Thursday, March 22, 2012

More Planting

Yesterday I still couldn't stand up without getting dizzy and I couldn't eat much except a little toast and applesauce. I think I'll call it Montazuma's Diet now since I'm losing weight without wanting to eat more. Yesterday I didn't really feel bad except for my symptoms. You know how sometimes you just feel sick, with or without symptoms? Well I didn't feel sick yesterday. I just couldn't stand up for long. I felt like going for a walk or a bike ride. Not that I was leaving my trusty bathroom for that long. But the garden was a great place to be. And the weather has been so nice with highs of 79F for the last three days. Just so you know we are usually about 30F lower this time of year.

Lettuce protected from the cats and birds

The day started with my transplanting the lettuce. I had already prepared the bed yesterday when I planted the carrots so it was pretty easy. The lettuce was volunteer lettuce that had overwintered. I have no clue if it will be any good or not, but there was no harm in moving the lettuce from the paths to the lettuce bed.

Soil block ready to be planted.

Then I tackled the onions. First I had to prepare the soil. This bed was to be just an allium bed this year. I had planted garlic in there in the fall. I used up about 5' of the 16'x4' bed. So I had 11' to loosen up and fertilize. I went back in to rest a couple times during. I never could have done this if it were my old garden with heavy clay soil, but this garden is so light and fluffy. The work is easy.

Pink marks every 3". Green every 6".

Then I marked out the rows with a stick. I have a 3' bamboo pole that is marked on one side with 6" markings in one color and 3" markings in another. On the other side it is 4" markings. I use the pole to measure and make impressions in the soil. I made each row 6" apart and put the plants 6" apart in rows in a triangular pattern. Above you see how I plant. I take two fingers and pull the soil away. It makes the perfect hole to drop in the soil block.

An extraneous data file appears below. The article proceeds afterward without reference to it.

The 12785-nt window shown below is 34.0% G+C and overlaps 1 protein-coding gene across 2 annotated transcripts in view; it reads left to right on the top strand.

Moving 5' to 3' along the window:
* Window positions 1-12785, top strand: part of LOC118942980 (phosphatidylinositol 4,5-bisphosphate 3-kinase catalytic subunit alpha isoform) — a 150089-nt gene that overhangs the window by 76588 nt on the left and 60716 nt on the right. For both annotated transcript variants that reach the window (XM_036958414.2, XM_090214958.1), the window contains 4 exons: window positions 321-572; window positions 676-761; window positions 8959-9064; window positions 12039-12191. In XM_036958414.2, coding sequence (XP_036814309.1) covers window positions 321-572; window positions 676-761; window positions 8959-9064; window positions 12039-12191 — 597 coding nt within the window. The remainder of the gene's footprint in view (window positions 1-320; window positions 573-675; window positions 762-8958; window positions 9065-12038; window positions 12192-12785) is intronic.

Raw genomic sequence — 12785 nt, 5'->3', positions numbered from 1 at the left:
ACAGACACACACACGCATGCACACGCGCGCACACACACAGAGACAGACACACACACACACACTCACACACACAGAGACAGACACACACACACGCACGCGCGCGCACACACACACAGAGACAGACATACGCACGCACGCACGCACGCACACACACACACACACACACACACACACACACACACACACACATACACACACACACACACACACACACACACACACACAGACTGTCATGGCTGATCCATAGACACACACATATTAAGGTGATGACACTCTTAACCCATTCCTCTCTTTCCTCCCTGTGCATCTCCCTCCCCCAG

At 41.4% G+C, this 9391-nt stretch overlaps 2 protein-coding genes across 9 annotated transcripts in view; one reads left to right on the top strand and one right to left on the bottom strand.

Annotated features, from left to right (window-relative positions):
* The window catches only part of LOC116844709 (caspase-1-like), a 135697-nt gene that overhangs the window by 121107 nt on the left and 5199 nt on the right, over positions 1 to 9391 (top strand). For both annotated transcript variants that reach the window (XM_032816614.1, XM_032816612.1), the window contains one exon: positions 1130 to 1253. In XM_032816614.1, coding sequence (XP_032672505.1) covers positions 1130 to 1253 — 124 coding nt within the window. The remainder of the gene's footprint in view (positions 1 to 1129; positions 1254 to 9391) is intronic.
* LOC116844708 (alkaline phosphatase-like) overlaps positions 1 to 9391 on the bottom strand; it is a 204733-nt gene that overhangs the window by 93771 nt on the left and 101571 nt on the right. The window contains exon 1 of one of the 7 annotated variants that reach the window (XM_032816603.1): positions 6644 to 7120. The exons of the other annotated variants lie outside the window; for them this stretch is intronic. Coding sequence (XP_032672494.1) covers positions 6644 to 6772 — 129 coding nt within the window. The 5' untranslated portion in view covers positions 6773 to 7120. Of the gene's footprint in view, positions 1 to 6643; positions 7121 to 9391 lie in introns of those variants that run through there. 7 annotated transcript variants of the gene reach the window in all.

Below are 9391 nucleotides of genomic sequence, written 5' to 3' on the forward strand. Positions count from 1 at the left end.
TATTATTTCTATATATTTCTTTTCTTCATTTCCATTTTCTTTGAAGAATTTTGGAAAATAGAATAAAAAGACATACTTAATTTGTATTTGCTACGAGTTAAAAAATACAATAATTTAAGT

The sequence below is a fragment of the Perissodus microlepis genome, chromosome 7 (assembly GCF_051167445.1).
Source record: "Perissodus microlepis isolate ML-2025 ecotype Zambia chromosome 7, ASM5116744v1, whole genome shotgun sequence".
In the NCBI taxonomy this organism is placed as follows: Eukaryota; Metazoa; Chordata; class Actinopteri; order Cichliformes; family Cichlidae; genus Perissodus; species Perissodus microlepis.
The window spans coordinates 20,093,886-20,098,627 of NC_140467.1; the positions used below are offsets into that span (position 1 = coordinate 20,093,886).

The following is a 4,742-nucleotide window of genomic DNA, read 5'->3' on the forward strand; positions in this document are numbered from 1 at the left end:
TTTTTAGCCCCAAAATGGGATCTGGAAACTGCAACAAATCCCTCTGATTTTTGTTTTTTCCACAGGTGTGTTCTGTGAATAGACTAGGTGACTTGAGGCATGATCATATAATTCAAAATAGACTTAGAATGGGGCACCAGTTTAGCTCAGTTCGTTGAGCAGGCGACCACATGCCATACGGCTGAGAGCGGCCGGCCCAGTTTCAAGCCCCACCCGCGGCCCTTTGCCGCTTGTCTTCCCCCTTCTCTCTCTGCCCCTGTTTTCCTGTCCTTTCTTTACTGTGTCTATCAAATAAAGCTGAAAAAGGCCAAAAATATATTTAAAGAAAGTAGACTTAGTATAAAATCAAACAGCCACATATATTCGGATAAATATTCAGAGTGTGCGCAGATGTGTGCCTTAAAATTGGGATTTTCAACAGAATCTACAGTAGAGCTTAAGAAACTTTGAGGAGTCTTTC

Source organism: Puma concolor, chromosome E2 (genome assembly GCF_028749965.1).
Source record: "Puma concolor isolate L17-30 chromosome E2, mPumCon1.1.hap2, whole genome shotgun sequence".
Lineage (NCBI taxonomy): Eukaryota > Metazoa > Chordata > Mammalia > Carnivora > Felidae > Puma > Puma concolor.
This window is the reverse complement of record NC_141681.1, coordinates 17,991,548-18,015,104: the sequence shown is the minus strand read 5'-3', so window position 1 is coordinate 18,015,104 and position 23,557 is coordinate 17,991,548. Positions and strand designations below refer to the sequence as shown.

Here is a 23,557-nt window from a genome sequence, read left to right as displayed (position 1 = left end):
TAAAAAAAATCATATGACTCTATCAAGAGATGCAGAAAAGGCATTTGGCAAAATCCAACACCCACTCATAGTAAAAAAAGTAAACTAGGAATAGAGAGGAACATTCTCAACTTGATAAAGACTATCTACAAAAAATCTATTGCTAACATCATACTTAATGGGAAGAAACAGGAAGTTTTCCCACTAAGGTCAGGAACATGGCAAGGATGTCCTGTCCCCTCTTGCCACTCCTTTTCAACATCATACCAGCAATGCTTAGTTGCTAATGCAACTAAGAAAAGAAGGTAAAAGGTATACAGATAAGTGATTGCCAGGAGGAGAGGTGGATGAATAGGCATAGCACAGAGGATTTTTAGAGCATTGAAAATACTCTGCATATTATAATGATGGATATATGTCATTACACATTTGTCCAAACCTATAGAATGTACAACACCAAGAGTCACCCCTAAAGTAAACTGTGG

This is the bed partly finished. I planted 167 onions. Though I found out afterwards that I mixed up some of the Ailsa Craig and Redwing Onions. Once they grow more I'll be able to tell them apart because the Redwings are, as you might guess, red.

I was exhausted after this and took a long rest. Then I figured I'd better plant my radishes. While I was hunting for the seed I noticed my fava beans. Oops! I should have planted those ages ago when I planted my peas in February. So I went out and prepared the fava bed. Which was way more work than expected. This is where the overwintered carrots were. I had to harvest and wash them all.

Just for future reference, Mokums don't overwinter well. Purple Haze were the best at over wintering and SugarSnax were good overwinterers. Also I noticed that the carrot fly damage didn't seem to affect how well the carrots survived. Nice to know since carrot flies can be annoying.

Once the carrots were out, I fertilized and prepped the fava bed. Then I planted. Last year I put the seeds on a six inch spacing. I thought this was too close. They seemed to want to branch out but didn't really have room. So this year I used 9" rows with 8" between plants. Which might be too much, but I'll find out. I only put one seed in each spot. I hope I won't regret that. With 6" spacing it is OK when a couple don't come up, but not as much with the larger spacing.